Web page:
There is No Known Cure for Earworm

There is No Known Cure for Earworm

Erik is out of the office this weeks, so we are reprinting a column from 2003.

The earworm is a fascinating creature. It shows up unexpectedly and burrows into your brain. No one knows how to get rid of it, or how it gets there in the first place. It seems to feed — even thrive — on your annoyance at its repetitive mating cries.

"It's a world of laughter; A world of tears; It's a world of hope; And a world of fears; There's so much that we share; That it's time we're aware; It's a small world after all."

Before you shriek in agony and race off, desperately looking for a neurologist or pest control professional, don't worry: "earworm" is a German word borrowed by Dr. James Kellaris, marketing professor at the University of Cincinnati. Also known as "Stuck Tune Syndrome" or the "Dear God, Please Kill Me Now Effect," an earworm is that annoying song that gets stuck in your head and won't leave. Which means you're forced to hear it over and over and over and over and over.

And over.

"It's a small world after all; It's a small world after all; It's a small world after all; It's a small, small world."

Kellaris has been researching the phenomenon since 2000, conducting several surveys to see how many people are afflicted with earworm.

"I quickly learned that virtually everybody experiences earworms at one time or another," he told the Associated Press. "I think because it's experienced privately and not often a topic of conversation, maybe people really long for some social comparison. They want to know if other people experience what they experience."

So last year, Kellaris surveyed 500 students, faculty, and staff at the University of Cincinnati. He discovered that songs like "The Lion Sleeps Tonight," Chili's restaurant "baby back ribs" jingle and "Who Let the Dogs Out" are common earworm targets.

Thanks for that, Doc. Now all three are in my head at once.

However, the number one choice was "Other," meaning most people picked a song not on the list. So Kellaris concluded that earworms are based on individual factors, like whether a person is a musician or music lover, if they're exposed to music on a regular basis, and even their level of neurosis.

"There is just one moon; And one golden sun; And a smile means friendship to everyone; Though the mountains divide; And the oceans are wide; It's a small world after all."

Kellaris actually proves the idiosyncrasy of the earworm occurrence. The former professional-Greek-Bouzouki-player-turned-professor says his own personal earworms are Byzantine chants, which made many of his colleagues wonder why Professor Hoity-Toity couldn't just hear "Y.M.C.A." like the rest of us.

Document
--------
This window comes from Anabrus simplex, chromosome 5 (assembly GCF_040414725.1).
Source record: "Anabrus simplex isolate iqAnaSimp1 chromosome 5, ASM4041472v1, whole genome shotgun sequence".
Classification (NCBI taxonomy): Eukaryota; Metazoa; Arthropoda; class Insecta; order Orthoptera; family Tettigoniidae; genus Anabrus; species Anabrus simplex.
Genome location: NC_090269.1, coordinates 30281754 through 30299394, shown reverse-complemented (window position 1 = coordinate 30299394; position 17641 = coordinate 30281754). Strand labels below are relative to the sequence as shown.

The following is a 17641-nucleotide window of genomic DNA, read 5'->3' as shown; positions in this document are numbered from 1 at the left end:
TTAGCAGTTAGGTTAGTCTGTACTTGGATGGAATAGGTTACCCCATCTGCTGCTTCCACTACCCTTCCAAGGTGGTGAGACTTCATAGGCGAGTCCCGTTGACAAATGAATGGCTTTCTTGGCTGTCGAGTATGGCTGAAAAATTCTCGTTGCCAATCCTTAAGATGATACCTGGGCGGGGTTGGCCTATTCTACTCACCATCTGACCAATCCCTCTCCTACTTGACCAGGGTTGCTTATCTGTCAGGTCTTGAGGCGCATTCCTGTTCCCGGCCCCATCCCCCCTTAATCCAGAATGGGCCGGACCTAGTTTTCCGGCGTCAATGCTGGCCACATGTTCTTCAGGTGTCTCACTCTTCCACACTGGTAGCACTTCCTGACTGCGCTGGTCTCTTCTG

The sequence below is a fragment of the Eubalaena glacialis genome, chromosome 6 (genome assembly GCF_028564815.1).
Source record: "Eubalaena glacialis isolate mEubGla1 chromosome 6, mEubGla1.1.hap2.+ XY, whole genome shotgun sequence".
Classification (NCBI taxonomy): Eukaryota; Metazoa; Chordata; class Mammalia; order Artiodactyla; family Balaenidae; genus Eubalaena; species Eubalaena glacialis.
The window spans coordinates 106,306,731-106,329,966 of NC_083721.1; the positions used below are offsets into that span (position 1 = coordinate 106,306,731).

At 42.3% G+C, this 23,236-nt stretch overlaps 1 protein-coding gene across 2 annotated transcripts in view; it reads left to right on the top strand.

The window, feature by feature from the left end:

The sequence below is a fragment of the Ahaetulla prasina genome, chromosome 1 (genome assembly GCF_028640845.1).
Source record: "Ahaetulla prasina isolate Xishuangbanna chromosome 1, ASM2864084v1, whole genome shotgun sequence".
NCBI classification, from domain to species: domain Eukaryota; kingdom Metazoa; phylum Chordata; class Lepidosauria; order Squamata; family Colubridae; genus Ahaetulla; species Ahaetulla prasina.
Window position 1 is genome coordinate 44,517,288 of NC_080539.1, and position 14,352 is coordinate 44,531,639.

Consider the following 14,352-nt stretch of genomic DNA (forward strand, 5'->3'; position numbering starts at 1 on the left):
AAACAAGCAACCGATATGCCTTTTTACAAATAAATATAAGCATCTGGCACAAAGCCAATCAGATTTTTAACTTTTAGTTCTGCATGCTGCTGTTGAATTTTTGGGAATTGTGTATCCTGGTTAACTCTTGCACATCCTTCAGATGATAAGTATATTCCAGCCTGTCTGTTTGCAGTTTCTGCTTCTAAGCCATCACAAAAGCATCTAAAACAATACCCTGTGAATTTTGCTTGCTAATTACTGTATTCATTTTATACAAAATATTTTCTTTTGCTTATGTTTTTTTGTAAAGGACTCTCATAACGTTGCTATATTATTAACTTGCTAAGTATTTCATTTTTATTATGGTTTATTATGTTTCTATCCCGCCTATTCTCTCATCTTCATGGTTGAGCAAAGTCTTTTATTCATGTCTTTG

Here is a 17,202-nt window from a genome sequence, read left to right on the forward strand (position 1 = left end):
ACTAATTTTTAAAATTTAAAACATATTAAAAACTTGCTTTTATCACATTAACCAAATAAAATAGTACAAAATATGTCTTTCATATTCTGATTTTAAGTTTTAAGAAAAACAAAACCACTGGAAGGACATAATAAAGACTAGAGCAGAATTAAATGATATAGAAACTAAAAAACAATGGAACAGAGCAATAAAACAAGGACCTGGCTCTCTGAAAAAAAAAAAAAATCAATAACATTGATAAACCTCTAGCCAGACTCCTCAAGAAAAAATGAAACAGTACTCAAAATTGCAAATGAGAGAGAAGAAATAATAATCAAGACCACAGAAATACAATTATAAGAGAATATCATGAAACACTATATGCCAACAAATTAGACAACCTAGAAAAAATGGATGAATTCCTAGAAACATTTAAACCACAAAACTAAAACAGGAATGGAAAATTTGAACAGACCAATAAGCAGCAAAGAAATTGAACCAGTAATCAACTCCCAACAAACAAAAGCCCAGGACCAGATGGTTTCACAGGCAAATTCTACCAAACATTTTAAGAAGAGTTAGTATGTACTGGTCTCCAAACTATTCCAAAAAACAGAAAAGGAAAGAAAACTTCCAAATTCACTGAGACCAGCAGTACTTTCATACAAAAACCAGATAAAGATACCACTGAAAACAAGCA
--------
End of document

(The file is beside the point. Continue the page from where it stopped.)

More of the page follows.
However, Kellaris believes his own earworms may be a result of his wife's job as a church choir director, which caused his colleagues to hang their heads in embarrassment and mumble an apology.

Several years ago, I had my own personal earworm — a song I had heard performed by an African missionary — that came and went for several months. The song was nothing more than the guy badly singing "God Bless Africa."

He just sang the line "God Bless Africa" dozens of times before topping it off with "Feed her children; Guide her leaders." And then he sang a second, identical verse ("a little bit louder, a little bit worse"), and then a third that sounded just like the one before it.

I swore that if he launched into a fourth verse, I was either going to leave the room or tackle him right there at the pulpit, but apparently he recognized that most people had had enough, and so he saved us all (and himself) by stopping.

My regular cure for an earworm is to mentally sing the chorus of a dirty song from "The State," an MTV sketch comedy show from the mid-90s. However, I felt guilty about using a PG-13 song to get rid of a religious earworm, so I had to use "Row Row Row Your Boat," which became an earworm in itself. Then I could sing the dirty song.

Kellaris said he has received hundreds of emails from all over the world, asking for advice, and providing personal stories. There have been several suggestions on how to cure earworm, including chewing on a cinnamon stick, passing the earworm to someone else by singing it to them, or singing the theme to "Gilligan's Island."

Unfortunately, there seems to be no cure for earworm. It strikes at any time, and can be any song, commercial jingle, or music from, say, a ride at a well-known theme park that certain members of my family visited without bringing me a souvenir, so I'm forcing them to relive their own personal earworm hell.

"It's a small world after all; It's a small world after all; It's a small world after all; It's a small, small world."

My book, Branding Yourself: How to Use Social Media to Invent or Reinvent Yourself (affiliate link), is available on, as well as at Barnes & Noble and Borders bookstores. I wrote it with my good friend, Kyle Lacy.

My NEW book, No Bullshit Social Media: The All-Business, No-Hype Guide to Social Media Marketing will be coming out in September. You can get it from Amazon, Barnes & Noble, and Books-A-Million in October, or get it for the Kindle or Nook now.


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